Over the past two years we’ve become accustomed to using the daily case numbers to track the success or failure of our Covid response. But the biggest number isn’t necessarily the most important, writes Siouxsie Wiles.
It’ll soon be two years since the World Health Organisation declared Covid-19 a pandemic. In that time, we’ve seen a multitude of clinical trials identify which of our existing medicines can help treat people with the disease, alongside the development of safe and effective vaccines and Covid-specific anti-viral medicines. Covid-19 is still deadly for some of those who get it, but if you are boosted and live somewhere with good access to healthcare, chances are you will get now through at least the initial stages of a Covid-19 infection relatively unscathed. As for the long-term consequences of infection, it’s still too soon to tell.
But inequitable access to vaccines and medicines, as well as the “let it rip” approach pushed by the Covid Plan B and Great Barrington Declaration proponents, means more dangerous variants of the virus have emerged. Alpha. Beta. Delta. Gamma. Theta. Epsilon. And now omicron. To complicate matters further, there are several different versions of omicron circulating.
So, what do we know about omicron? It’s almost three months to the day since South Africa announced that its state-of-the-art genomic sequencing efforts had detected a worrying new variant – one that spread from person to person very quickly and was much better at infecting people who had previously had Covid or been vaccinated. Since then, data from multiple countries has shown that the risk of people infected with omicron being hospitalised is a third to half that of people infected with delta. Here’s the data for Denmark, Scotland, and the UK.
I said that there are several different versions of omicron circulating. So far most of the data we have relates to the BA.1 version. Another of relevance to New Zealand is BA.2. While BA.1 and BA.2 are part of the same family tree of the virus, they are quite different to each other in terms of which mutations they have. In some countries BA.2 is now starting to become the dominant strain so hopefully we’ll know a little more about it in the coming months. In the meantime, data from Denmark and the UK suggests that BA.2 is more transmissible than BA.1. See the WHO’s summary of the data here. A new preprint study by Japanese researchers also reports that BA.2 grows better in human nasal cells in the lab and reached higher numbers and caused worse symptoms in hamsters than BA.1. People aren’t hamsters, obviously, so it remains to be seen how this translates to humans.
Globally, omicron is driving daily case numbers well beyond anything we’ve seen so far in the pandemic. While it took the world about a year to reach its first 75 million confirmed cases, there have been nearly as many just in the last 28 days. Here in New Zealand, our outbreak is growing exponentially. We currently have delta, BA.1 and BA.2 circulating in the community. Our initial omicron cases were caused by BA.1 but BA.2 has also been introduced and made its way to the Soundsplash festival in Hamilton. It’s likely delta, BA.1 and BA.2 are present in different proportions in different parts of the country, and possibly within different communities. You can see how they stack up against each other as a proportion of sequenced cases here. A word of warning though, the data on that site isn’t completely up to date.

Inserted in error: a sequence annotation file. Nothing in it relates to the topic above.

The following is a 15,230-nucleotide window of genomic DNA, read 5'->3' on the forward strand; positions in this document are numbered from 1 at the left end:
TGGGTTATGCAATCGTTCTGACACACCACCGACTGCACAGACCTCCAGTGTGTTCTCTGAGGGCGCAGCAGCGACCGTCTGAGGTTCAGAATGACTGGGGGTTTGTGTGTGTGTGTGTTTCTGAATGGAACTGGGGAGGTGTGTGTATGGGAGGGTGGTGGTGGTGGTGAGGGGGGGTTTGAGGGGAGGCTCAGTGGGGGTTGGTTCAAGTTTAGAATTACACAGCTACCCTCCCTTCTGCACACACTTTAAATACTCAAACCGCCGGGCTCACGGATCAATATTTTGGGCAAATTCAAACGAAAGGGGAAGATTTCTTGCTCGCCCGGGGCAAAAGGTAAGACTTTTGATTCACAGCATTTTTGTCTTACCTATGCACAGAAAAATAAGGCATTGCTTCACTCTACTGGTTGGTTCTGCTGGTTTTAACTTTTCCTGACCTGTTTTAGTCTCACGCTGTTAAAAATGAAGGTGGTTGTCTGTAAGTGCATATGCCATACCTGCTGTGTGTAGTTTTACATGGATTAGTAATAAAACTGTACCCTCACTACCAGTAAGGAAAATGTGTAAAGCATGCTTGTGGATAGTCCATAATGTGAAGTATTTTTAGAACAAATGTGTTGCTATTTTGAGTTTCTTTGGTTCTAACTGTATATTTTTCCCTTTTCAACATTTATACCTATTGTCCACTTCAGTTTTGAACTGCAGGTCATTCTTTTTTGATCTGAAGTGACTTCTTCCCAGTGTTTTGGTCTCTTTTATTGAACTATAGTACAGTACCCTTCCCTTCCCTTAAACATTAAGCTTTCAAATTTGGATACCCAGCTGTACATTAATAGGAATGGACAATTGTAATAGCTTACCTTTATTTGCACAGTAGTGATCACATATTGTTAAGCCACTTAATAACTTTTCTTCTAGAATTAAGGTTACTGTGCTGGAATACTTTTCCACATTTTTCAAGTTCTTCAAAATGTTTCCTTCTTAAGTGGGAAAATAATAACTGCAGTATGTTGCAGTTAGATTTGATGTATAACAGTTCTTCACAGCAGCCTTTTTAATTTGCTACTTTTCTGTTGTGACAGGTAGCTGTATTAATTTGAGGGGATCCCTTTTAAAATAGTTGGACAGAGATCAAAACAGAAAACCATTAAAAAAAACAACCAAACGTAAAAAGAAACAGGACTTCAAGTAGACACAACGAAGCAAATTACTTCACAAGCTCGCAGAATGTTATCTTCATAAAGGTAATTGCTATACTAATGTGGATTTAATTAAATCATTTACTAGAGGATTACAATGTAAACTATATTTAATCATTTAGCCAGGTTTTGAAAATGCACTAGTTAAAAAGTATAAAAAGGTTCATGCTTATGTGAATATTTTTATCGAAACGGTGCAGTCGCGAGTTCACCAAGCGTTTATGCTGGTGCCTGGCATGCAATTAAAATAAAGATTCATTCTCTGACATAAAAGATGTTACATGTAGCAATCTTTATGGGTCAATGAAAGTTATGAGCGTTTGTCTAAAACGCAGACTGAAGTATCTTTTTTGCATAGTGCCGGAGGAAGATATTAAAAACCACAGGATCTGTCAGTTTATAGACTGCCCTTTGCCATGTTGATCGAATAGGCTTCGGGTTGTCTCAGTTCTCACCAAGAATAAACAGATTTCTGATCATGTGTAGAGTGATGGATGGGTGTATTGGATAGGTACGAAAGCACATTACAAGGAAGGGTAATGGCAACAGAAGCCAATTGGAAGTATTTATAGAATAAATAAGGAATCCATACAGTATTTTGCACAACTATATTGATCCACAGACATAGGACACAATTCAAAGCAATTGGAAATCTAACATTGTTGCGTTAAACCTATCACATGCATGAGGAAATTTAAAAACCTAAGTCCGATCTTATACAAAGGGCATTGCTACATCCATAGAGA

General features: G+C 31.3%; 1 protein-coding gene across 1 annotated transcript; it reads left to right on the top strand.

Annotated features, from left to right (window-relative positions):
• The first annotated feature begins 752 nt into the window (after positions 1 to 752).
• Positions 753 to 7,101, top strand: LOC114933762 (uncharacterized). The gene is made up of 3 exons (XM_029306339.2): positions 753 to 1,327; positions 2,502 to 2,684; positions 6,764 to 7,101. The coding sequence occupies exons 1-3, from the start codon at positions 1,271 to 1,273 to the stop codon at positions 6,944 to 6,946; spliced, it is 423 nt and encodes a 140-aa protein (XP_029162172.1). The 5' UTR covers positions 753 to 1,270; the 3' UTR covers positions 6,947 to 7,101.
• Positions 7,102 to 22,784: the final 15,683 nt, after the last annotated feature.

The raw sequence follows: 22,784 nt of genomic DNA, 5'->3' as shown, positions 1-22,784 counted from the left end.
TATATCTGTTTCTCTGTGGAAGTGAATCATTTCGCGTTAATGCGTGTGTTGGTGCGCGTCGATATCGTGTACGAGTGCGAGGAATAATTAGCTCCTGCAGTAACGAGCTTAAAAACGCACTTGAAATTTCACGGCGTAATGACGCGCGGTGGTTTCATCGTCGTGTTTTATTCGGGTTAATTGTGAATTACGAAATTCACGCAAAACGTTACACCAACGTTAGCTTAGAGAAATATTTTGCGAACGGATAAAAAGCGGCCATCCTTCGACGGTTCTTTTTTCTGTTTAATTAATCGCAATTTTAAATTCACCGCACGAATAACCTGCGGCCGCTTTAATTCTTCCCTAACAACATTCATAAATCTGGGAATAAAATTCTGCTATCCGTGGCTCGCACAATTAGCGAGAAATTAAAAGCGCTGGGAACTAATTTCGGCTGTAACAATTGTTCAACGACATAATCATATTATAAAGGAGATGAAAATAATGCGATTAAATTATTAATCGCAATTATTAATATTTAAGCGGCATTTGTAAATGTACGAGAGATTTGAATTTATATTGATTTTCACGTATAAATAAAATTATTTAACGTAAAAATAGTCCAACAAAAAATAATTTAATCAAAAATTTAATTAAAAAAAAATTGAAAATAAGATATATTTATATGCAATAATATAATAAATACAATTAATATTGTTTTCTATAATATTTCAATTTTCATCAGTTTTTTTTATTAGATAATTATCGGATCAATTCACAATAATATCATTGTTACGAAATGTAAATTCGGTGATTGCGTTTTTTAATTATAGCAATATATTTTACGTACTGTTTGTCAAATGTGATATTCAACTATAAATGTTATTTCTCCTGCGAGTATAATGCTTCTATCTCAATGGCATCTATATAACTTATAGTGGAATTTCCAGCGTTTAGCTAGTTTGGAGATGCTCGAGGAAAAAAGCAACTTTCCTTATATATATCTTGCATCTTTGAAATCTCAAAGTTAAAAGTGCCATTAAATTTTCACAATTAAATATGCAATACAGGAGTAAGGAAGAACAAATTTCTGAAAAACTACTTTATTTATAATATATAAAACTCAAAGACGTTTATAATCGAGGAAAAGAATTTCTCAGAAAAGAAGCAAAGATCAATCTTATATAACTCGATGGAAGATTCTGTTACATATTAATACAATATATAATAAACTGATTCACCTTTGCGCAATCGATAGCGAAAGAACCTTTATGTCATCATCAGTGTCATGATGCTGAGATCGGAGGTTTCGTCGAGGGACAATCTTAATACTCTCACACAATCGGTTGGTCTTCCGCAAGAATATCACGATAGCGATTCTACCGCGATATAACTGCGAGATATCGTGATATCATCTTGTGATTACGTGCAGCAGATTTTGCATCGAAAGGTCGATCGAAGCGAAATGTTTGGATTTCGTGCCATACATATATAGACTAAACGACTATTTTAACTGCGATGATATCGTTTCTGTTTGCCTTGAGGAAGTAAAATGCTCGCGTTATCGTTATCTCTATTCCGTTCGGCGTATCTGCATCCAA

The Ministry of Health reports lots of different numbers to describe what’s happening with the outbreak here. Let’s look at what some of them mean.
Confirmed daily cases
This is the big headline number and it’s the one that’s currently higher than we’ve ever experienced here in New Zealand. It’s the daily measure of how many people have tested positive and so caught the virus anywhere up to two weeks ago, though probably mostly in the last week. Like almost everywhere else in the world, the number of confirmed cases will be an underestimate. Data from overseas suggests the real number of infections could be four to five times higher. There are lots of reasons for this discrepancy. One is that it depends on people going and getting tested and another is that it depends on testing capacity. Data from South Africa also suggests that nasal swabs may miss one in 10 positive omicron cases compared to swabbing someone’s throat or testing saliva instead.
In terms of people getting tested, not everyone who has symptoms will go and get tested. Testing levels also fluctuate over the week, dropping over weekends and public holidays. For this reason, it’s often best to follow the seven-day rolling average for daily cases instead as it smooths out these ups and downs. As for testing capacity, up until now, we’ve mostly been reliant on PCR testing which is very sensitive but takes time and our labs can only run a certain number of samples per day. While capacity has been ramped up, it isn’t infinite and that’s why, as the outbreak grows, rapid antigen tests are being added to the toolkit. These aren’t quite as sensitive in the very early days of an infection so you’re more likely to be given a rapid antigen test if you’ve got symptoms rather than if you are a close contact who has been asked to get tested but doesn’t have any symptoms.
Depending on the trajectory our outbreak takes, we could see tens of thousands of confirmed cases a day over the next few weeks.